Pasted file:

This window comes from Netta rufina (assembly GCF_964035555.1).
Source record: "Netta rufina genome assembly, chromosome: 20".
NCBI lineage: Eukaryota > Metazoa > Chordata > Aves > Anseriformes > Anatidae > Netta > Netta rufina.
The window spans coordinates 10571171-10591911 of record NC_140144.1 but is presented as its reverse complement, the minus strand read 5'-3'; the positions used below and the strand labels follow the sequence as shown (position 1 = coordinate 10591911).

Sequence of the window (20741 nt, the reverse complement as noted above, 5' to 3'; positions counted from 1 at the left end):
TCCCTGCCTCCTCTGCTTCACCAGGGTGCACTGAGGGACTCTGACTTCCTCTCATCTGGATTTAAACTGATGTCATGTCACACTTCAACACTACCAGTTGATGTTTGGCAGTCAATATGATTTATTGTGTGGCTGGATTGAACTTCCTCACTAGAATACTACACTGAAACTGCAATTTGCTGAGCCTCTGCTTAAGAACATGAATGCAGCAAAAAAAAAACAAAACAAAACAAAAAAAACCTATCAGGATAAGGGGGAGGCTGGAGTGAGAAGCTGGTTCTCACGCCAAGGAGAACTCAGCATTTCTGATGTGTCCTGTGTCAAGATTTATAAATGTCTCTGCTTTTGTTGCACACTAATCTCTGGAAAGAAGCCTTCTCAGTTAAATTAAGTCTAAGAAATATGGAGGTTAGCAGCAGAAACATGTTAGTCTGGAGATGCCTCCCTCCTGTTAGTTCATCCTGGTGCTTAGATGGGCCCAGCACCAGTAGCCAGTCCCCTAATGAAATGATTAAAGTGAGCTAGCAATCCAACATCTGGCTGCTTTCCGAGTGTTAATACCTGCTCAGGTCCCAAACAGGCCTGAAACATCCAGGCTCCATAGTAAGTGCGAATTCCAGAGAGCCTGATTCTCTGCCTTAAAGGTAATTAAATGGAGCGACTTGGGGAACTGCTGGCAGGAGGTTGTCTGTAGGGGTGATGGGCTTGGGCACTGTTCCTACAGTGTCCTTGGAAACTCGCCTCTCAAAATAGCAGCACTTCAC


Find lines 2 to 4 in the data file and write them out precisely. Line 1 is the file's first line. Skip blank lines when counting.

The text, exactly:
Source record: "Netta rufina genome assembly, chromosome: 20".
NCBI lineage: Eukaryota > Metazoa > Chordata > Aves > Anseriformes > Anatidae > Netta > Netta rufina.
The window spans coordinates 10571171-10591911 of record NC_140144.1 but is presented as its reverse complement, the minus strand read 5'-3'; the positions used below and the strand labels follow the sequence as shown (position 1 = coordinate 10591911).